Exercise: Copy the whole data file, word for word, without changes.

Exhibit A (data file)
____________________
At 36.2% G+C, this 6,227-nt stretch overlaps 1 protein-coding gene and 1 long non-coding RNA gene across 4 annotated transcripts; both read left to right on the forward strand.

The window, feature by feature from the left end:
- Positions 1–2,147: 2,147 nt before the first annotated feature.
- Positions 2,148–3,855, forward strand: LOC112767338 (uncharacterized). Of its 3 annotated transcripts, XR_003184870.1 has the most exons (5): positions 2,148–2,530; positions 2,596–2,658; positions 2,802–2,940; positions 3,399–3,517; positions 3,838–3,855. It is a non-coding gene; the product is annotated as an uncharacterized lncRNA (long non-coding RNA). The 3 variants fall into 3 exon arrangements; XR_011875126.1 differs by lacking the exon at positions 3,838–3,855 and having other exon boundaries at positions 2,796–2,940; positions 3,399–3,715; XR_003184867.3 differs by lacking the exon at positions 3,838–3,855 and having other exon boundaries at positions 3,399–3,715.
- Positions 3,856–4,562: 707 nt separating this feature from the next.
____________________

At 36.2% G+C, this 6,227-nt stretch overlaps 1 protein-coding gene and 1 long non-coding RNA gene across 4 annotated transcripts; both read left to right on the forward strand.

The window, feature by feature from the left end:
- Positions 1–2,147: 2,147 nt before the first annotated feature.
- Positions 2,148–3,855, forward strand: LOC112767338 (uncharacterized). Of its 3 annotated transcripts, XR_003184870.1 has the most exons (5): positions 2,148–2,530; positions 2,596–2,658; positions 2,802–2,940; positions 3,399–3,517; positions 3,838–3,855. It is a non-coding gene; the product is annotated as an uncharacterized lncRNA (long non-coding RNA). The 3 variants fall into 3 exon arrangements; XR_011875126.1 differs by lacking the exon at positions 3,838–3,855 and having other exon boundaries at positions 2,796–2,940; positions 3,399–3,715; XR_003184867.3 differs by lacking the exon at positions 3,838–3,855 and having other exon boundaries at positions 3,399–3,715.
- Positions 3,856–4,562: 707 nt separating this feature from the next.